Restarting planned procedures and outpatient appointments

When COVID-19 cases began to increase in the UK, we acted quickly to ensure NDHT was ready to care for COVID-19 patients in northern Devon.

One of the steps we took was to review all our patients who were due to have a planned procedure or outpatient appointment. We continued to carry out some clinically urgent work throughout the COVID-19 pandemic, including urgent surgery for patients with cancer, and some outpatient appointments. We used video and telephone to carry out appointments where we could.

Staff wearing PPE before a procedure, and staff carrying out video appointments

However, some procedures and appointments had to be postponed. This was not a decision we took lightly, and our clinicians reviewed every single patient on a case-by-case basis before making a clinical recommendation on patient priority.

As a result of this, our waiting lists have increased. Our data from May shows that we were only able to treat 56.7% of patients who had been referred for non-urgent care within 18 weeks. We know that we are not alone in this – all trusts across the country are in a very similar position.

We have been keeping a close eye on the situation, and in May, we established a group of senior clinicians and managers to look at the continued redesign and long-term recovery of services. The group’s aim is to ensure the Trust remains ready to care for patients with COVID-19 and manage future surges, whilst safely increasing our routine activity.

Jill Canning, deputy chief operating officer, is leading this work for the Trust.

Jill said: “We know how frustrating it is for patients to have their operations and appointments delayed and to be waiting longer than they, or we, would like. The safety of our patients and staff is our main priority, and we are looking carefully at restarting services with this in mind.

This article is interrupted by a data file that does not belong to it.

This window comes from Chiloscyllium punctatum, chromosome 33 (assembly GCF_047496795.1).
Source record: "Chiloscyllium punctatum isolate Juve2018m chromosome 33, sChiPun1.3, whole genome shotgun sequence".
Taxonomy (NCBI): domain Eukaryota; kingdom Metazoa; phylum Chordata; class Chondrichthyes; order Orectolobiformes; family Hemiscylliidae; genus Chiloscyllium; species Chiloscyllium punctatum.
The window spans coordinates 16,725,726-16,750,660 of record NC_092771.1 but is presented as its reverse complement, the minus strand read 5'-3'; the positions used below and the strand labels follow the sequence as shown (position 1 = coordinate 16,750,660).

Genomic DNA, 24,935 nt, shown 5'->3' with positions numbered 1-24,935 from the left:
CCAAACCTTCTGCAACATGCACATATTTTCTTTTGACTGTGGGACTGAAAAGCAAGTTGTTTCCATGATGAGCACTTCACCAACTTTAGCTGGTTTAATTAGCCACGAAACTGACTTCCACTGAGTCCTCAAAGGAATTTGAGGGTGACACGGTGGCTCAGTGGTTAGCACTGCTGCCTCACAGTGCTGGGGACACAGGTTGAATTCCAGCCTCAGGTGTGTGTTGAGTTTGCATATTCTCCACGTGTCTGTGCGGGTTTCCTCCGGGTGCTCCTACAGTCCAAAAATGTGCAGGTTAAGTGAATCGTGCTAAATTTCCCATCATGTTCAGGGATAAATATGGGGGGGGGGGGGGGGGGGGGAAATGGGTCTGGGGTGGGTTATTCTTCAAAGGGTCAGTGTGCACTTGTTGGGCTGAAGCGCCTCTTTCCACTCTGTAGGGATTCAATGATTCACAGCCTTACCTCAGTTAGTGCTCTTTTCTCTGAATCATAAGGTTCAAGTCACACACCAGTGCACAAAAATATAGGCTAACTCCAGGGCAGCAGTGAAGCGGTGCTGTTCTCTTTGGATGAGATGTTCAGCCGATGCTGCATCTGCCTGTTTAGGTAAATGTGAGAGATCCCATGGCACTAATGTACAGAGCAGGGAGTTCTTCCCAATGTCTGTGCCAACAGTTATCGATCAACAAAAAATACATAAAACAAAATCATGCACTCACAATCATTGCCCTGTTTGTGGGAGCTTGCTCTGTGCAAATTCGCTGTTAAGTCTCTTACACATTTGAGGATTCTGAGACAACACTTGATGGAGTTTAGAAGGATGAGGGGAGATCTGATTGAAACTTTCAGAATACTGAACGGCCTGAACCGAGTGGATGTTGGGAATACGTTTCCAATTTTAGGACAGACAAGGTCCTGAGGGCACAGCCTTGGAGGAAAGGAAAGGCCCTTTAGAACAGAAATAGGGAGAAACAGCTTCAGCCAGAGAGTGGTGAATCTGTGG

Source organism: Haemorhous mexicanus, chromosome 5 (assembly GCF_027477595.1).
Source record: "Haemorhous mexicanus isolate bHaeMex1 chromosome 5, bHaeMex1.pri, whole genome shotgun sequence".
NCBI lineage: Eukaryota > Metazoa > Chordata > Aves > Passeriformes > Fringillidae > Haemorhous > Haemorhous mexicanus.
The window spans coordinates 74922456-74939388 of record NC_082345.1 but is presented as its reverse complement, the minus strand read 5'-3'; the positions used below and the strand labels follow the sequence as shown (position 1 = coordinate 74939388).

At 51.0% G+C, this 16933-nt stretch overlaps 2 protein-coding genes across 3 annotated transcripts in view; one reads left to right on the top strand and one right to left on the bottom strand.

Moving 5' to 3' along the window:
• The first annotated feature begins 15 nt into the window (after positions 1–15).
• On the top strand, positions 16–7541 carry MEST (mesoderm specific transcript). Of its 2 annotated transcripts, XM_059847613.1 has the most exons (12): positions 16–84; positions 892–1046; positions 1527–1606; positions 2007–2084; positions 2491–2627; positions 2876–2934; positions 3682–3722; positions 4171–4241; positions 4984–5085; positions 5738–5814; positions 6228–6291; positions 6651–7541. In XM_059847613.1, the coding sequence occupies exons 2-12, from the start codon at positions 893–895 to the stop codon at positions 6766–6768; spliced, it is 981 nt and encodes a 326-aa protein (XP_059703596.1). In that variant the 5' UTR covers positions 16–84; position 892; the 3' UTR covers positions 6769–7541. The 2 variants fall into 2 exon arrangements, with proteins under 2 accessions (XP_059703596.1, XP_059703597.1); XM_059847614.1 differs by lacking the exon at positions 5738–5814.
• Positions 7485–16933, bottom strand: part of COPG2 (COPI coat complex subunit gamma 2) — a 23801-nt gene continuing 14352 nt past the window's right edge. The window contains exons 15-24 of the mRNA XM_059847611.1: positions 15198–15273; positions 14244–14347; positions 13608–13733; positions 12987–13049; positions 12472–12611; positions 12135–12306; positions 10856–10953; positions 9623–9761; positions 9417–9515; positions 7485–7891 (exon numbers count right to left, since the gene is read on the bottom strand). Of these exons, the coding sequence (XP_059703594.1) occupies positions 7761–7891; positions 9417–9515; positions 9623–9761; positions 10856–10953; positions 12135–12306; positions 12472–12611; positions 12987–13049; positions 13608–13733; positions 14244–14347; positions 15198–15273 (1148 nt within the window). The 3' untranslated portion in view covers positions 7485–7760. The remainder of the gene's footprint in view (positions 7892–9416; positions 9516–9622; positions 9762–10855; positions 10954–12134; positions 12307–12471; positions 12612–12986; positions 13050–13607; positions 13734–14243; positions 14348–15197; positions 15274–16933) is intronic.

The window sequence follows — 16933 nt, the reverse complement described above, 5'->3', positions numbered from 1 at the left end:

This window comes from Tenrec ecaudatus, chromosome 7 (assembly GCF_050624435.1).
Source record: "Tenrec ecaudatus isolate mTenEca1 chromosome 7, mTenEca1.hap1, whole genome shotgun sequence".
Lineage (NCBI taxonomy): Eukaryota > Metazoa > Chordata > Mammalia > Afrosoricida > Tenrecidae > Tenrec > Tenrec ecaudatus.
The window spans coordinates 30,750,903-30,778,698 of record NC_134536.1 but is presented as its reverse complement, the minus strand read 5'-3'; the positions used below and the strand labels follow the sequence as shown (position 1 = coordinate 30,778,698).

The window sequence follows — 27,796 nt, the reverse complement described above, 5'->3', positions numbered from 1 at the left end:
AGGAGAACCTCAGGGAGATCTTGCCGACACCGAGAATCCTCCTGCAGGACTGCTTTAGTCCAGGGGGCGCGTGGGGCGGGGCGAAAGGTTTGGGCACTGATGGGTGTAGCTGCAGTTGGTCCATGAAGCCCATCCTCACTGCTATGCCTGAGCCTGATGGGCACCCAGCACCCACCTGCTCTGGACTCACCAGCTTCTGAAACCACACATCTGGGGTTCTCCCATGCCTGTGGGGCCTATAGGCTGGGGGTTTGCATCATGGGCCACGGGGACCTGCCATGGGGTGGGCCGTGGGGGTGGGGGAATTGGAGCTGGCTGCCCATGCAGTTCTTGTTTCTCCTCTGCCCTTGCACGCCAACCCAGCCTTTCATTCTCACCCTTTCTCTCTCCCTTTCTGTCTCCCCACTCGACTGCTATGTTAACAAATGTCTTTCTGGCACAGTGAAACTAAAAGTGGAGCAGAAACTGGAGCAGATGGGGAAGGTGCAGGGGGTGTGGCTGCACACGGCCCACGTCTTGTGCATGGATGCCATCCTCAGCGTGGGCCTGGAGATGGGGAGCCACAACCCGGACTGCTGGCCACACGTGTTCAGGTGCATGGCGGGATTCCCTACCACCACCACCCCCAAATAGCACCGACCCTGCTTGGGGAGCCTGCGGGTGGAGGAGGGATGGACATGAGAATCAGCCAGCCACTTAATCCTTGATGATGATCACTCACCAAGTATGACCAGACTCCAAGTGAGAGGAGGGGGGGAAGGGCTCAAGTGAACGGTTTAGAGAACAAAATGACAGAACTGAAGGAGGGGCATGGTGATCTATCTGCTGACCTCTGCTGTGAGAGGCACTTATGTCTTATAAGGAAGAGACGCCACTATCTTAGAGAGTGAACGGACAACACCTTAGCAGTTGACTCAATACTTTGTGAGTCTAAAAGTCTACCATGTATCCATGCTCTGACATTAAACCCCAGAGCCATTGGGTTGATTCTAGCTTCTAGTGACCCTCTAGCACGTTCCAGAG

“Our staff are going to huge efforts and thinking innovatively to allow our normal services to resume, knowing that we need to be prepared for any COVID-19 surges too. Since May, we have restarted some non-urgent surgery and been able to carry out planned procedures. In July we were at around 75% of our pre-COVID capacity. Our clinicians are prioritising operations and procedures in order of clinical priority in line with national guidance.

“We are continuing with video and telephone outpatient appointments – which have been well received by our patients and, where clinically necessary, are increasing the number of patients we are seeing face-to-face with appropriate infection control measures in place.

“The measures we have put in place so far are important for keeping people safe, but they bring additional challenges. For example, between patients we need to undertake enhanced cleaning of rooms and diagnostic equipment, as well as allowing the air to circulate in areas such as CT scanning, all of which results in fewer patients being seen each day. Before procedures, and some outpatient appointments, we are testing patients for coronavirus – generally 72 hours in advance – to make sure we are maintaining patient safety. It is important that people have their swab when we ask them to do so, because if a procedure or appointment has to be cancelled for any reason, we can’t fit in another patient at short notice in the same way we could before COVID-19.

“We are grateful for all the support we have had during COVID and ask that people continue to bear with us as we work towards getting our services back to normal.  At present we cannot say how long it will take for us to get back to normal but please be assured that we are doing all that we can, as quickly as we can, whilst putting patient safety first.”

For further updates on restarting our services, check our website:

Posted in News.

Last updated: August 27, 2020